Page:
UPDATE: Hammie is now famous! Check out this great local news story about Hammie the Hero House Rabbit
We met Hammie at a rabbit adoption event in a local pet food store. He was a tiny little guy, a non-descript grey and brown with white feet. Sadly, his mother had been dumped at a local beach with several other bunnies. Kind people found and transported them to the shelter.
Hammie, along with 3 brothers and sisters, entered the world in the cold confines of the pound, where a local rescue group, Rescue Rabbits Rock, saved him and his family. When we first spotted Hammie, he was sporting a pink and green harness while hopping happily around the adoption area with a volunteer. A curious ball of fur, he inspected each kennel and cage, appearing as though he were trying to find a friend. We giggled as he periscoped to greet us, and cooed as he gently grinded his teeth while we stroked his soft coat. Hammie was definitely a social bun!
We had recently adopted our first rabbit, Cinnabun, a soft nutmeg-colored Rex, from a friend who could no longer care for her. While shopping for litter and toys, we met Lisa, the local rabbit expert and rescuer. Cinnabun had suffered a rare neurological incident during spay surgery, which resulted in weakness on her left side. Extensive lab tests found no cause. Lisa recommended we bond Cinnabun to another rabbit, reasoning it might help her both physically and emotionally.
We were hesitant because Cinnabun was an aggressive, growly, capricious bun that tolerated few people. However, upon meeting Rodger, a skittish, soft, gray-and-white, neutered rescue rabbit with tiny ears, Cinnabun was smitten. Soon she and Rodger were happily grooming one another and playing chase around the yard. Cinnabun’s crabbiness diminished significantly and her mobility improved such that it’s now difficult to visualize any deficit in her gait. Rodger was a Godsend and we are grateful we heeded Lisa’s advice.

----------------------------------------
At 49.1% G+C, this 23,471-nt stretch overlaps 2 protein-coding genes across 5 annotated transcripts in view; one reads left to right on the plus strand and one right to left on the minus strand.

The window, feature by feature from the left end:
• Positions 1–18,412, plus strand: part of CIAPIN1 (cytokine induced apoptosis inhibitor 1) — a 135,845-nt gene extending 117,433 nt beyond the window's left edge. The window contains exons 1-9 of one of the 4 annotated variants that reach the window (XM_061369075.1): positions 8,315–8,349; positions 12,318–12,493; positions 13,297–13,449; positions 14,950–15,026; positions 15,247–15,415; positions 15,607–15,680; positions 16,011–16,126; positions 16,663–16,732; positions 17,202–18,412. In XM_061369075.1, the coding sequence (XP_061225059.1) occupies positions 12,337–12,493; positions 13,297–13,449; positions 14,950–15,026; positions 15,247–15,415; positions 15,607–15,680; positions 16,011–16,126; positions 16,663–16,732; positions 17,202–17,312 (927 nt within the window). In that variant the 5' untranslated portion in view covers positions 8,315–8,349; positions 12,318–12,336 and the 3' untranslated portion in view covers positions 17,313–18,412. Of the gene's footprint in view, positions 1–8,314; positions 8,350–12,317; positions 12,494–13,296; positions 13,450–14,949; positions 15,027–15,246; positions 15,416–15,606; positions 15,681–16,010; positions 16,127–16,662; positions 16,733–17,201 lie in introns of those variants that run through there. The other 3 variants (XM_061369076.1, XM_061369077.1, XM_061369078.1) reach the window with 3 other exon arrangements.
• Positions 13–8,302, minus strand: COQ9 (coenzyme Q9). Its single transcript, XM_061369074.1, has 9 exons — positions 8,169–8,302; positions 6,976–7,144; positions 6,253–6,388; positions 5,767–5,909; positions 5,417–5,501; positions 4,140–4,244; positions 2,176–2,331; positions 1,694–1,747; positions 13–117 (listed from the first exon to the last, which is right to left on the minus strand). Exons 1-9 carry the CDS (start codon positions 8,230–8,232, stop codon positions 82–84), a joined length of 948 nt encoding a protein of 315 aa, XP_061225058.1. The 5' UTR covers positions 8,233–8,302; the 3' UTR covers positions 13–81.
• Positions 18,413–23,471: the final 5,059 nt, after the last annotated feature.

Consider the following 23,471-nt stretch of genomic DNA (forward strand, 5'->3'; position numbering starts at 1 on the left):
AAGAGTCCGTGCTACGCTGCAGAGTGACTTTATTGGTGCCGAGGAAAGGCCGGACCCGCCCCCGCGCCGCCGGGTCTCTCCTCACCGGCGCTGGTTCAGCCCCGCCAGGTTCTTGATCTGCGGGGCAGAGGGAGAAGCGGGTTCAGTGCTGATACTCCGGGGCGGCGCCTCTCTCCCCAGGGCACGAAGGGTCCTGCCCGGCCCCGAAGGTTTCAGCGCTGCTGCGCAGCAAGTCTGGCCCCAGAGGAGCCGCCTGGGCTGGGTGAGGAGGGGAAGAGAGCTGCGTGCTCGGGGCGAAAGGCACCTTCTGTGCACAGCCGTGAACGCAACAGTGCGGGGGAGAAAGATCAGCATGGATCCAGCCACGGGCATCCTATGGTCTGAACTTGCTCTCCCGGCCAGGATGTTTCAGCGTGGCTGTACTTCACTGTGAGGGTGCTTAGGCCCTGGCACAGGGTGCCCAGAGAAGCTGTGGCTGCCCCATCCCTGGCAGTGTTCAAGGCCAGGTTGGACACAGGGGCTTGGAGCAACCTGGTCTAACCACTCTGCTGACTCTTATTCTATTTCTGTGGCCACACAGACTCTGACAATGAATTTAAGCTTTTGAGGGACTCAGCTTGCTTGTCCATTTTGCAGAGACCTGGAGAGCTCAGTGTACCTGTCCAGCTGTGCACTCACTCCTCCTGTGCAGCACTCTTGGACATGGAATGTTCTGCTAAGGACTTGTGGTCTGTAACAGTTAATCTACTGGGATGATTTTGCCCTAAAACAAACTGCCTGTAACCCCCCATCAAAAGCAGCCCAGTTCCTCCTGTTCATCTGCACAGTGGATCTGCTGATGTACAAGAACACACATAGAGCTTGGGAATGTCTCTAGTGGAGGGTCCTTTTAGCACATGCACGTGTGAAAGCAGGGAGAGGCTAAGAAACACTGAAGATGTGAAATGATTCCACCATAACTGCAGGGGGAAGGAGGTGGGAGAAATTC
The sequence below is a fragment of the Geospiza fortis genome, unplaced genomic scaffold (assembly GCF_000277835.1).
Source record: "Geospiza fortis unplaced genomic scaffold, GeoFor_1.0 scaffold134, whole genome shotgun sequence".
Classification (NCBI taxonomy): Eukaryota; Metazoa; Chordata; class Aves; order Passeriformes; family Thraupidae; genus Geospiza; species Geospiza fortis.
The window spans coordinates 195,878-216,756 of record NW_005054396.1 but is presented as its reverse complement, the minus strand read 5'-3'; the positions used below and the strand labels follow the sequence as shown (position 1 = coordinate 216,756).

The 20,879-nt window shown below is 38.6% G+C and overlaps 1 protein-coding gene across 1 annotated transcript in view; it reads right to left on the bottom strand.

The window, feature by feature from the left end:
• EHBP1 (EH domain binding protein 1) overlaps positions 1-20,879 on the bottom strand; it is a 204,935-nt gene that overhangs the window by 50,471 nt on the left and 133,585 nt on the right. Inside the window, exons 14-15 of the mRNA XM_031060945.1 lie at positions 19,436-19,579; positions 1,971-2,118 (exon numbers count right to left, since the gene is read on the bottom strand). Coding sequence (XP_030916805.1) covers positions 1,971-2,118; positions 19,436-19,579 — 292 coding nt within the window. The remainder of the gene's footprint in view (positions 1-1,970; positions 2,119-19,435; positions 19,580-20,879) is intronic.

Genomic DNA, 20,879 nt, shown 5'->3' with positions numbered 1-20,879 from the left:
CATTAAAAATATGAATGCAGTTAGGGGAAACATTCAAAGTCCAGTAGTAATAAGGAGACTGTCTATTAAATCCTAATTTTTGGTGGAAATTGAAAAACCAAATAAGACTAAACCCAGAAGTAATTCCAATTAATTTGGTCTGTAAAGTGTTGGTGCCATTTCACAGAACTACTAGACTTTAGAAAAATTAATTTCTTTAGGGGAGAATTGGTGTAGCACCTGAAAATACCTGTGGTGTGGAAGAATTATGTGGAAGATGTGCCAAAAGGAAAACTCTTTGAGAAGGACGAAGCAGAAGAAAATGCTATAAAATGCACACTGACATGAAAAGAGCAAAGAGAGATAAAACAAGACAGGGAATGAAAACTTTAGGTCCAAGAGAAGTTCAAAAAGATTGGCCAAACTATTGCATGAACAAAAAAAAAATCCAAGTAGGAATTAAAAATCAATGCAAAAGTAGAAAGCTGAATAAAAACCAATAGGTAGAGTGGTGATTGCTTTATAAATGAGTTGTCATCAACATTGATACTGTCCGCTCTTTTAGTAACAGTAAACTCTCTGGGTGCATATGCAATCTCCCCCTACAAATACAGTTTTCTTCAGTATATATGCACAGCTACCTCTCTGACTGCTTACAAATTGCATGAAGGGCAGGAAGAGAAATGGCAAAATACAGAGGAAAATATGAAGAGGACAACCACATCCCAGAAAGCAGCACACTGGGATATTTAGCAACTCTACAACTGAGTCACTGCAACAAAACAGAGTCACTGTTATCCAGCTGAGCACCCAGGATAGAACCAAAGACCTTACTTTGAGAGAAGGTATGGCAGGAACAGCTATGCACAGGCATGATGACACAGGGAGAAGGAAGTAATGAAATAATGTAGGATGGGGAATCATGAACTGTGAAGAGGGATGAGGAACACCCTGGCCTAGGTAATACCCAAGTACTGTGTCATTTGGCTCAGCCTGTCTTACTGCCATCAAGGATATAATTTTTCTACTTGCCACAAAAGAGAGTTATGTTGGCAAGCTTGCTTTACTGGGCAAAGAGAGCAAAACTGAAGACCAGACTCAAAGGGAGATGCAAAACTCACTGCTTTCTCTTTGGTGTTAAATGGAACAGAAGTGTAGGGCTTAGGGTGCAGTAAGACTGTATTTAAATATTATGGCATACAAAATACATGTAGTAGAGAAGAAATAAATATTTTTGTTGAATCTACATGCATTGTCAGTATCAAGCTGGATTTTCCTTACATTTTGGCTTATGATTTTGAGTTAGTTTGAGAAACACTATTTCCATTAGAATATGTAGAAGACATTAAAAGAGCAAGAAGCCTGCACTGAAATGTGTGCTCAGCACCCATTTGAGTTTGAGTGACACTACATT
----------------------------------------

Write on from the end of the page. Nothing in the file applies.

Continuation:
We grew fascinated with rabbits. Our twosome became spoiled as we added a custom-made condo and toys to their “bun room.” They learned to beg for treats and were easily trained to sprint inside when called. They became part of the family.
One day, our 13-year-old daughter, Emily, asked if she could foster a rabbit to help the overloaded animal rescue. After much deliberation—we also have 2 cats and 2 birds—and Emily’s assurance she would do most of the chores herself, we agreed. The next weekend, we attended Rabbit Adoption Day and spoke with Lisa. She suggested Hammie, and we brought him home that day.
Following a few days of adjusting to a new environment, Hammie settled in to our family routine. He enjoyed hopping around the house, and loved to snuggle on the bed. He lived to binky, and his habit of racing in flying circles around the yard earned his playtime the nickname, “The Hammie 500.”
Hammie enjoyed being around people. He even tried desperately to cozy up to our cats. Unfortunately, Hammie couldn’t be around our permanent buns due to territorial fighting. We filled his days with love while keeping him safely separate.